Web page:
More than 90 percent of private sector workers with defined contribution pensions will not be able to afford a comfortable retirement, according to recent research by the Pensions Policy Institute.

The research predicts that 9 in 10 will not have a comfortable retirement, which to me, is a scary figure and one that could leave many individuals and families forced into financial insecurity in later life. 

Lack of final salary schemes

In days gone by it was not uncommon to remain with one employer potentially for your whole career, with a final salary (defined benefit) pension waiting for you in retirement. Now, remaining with one employer for many years is still an option, but the availability of valuable final salary (defined benefit) pensions, which are now largely closed to new members, is uncommon. A report from The Pensions Regulator in 2019 suggested only 13% of defined benefit/hybrid schemes are open to new members. There has also been a shift towards defined contribution pensions.

Defined contribution pensions allow you to build a retirement fund throughout your working life which can then be used to provide an income in retirement; however, unlike a final salary scheme this income is not guaranteed and is dependent on the level of contributions made coupled with investment performance.

Government support

The government introduced Auto-Enrolment in 2012 which automatically enrolled new employees into a company pension scheme; this is then funded on a monthly basis with contributions from both the employer and the employee. The current minimum level of contribution is 8% (3% employer and 5% employee, although many employers meet the full 8%). This is a great initiative which has stopped many people opting out of pension schemes and allows the fund to begin to build up over time once an employee is enrolled. However, the eventual pot that is available in retirement is dependent on a combination of the level of funding and investment returns.

The state pension is generally one of the largest secure forms of income an individual can expect in retirement and it is protected by the triple lock guarantee (rising in line with the highest of inflation, wage growth and 2.5%), but this in isolation is unlikely to be enough to meet someone’s expenditure as the cost of living continues to rise.

The Retirement Living Standards have some useful resources online which helps put into context what a minimum, moderate and comfortable retirement could be. They consider how much could be spent on food, holidays, transport, and home maintenance and is an excellent tool to visualise what your retirement may look like.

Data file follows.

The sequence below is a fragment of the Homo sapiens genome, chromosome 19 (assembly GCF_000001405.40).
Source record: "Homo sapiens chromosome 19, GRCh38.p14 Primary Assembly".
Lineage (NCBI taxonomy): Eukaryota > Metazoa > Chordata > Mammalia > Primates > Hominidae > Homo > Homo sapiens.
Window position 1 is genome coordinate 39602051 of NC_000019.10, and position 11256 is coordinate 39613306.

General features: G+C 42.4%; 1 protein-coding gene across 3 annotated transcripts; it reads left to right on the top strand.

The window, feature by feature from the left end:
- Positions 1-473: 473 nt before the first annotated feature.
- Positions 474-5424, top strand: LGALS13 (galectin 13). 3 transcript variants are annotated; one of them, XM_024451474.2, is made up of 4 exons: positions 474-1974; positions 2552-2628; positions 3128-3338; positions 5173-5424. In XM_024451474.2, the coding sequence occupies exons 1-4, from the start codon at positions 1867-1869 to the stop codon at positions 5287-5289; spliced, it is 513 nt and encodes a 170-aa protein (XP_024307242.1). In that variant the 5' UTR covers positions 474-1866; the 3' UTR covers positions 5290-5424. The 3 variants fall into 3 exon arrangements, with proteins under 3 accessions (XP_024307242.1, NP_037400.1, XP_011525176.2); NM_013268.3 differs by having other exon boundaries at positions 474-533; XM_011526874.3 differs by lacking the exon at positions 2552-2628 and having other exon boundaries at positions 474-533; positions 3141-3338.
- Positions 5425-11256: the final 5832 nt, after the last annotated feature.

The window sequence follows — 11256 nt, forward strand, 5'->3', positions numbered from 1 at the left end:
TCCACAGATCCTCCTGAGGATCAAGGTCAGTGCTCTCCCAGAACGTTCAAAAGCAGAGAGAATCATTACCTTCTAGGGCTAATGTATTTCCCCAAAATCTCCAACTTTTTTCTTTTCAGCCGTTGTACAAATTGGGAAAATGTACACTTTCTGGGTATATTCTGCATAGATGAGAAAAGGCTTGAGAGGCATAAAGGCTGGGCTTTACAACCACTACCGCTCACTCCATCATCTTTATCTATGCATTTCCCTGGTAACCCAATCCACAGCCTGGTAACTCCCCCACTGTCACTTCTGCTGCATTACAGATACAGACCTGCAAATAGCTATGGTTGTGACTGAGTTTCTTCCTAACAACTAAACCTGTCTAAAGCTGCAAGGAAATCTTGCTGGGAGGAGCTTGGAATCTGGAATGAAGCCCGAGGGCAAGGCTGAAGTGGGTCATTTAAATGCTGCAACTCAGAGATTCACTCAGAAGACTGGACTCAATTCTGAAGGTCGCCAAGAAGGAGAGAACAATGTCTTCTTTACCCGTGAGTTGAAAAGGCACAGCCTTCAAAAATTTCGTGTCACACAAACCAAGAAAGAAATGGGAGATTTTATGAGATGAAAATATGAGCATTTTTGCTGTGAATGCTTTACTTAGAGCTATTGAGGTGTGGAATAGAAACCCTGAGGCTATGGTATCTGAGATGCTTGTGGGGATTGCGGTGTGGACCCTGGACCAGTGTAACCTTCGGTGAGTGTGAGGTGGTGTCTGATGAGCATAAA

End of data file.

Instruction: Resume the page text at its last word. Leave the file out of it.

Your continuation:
Benefits of financial advice

Working with a Financial Planner can be really important when it comes to retirement planning for a number of reasons, but primarily the ability to create a financial plan with clear objectives and regular reviews to ensure everything is on track.

A financial plan can analyse your savings, investments and pensions to ensure they are suitable to meet these objectives. Should any changes be necessary, such as a switch of investment strategy, recommendations can be made to alter the arrangements to bring them in line with the agreed objectives.

An important part of planning for the future is the use of a cashflow analysis tool. A financial planner can use this to provide a snapshot of the individual’s current financial situation. This can then help to determine how much an individual may need to contribute to a pension or savings vehicle to reach their retirement goal, over and above the 8% that could be being received via auto-enrolment. A key benefit of cashflow analysis is that it can bring your financial situation to life and spot any shortfalls, so steps can be taken to address them.

It is important to balance to short, medium and long-term goals and there are a variety of products and tax allowances available. A financial planner can help you utilise them to ensure you get the most out of savings, investment and pensions both now and in the future.

The Pension Policy Institute's figures may seem alarming and many retirement plans have been impacted due to the coronavirus pandemic and rising unemployment, but it is never too late to take control of your retirement planning and the use of a financial planner could be useful to help establish a plan, understand your objectives and begin to take the necessary steps to achieve them.

The information given and opinions expressed are subject to change and should not be interpreted as investment advice. All data is sourced by IM Asset Management Limited unless otherwise stated. All financial and wealth management services are provided by IM Asset Management Limited which is regulated by the Financial Conduct Authority (FCA), FCA Firm Reference Number 402770.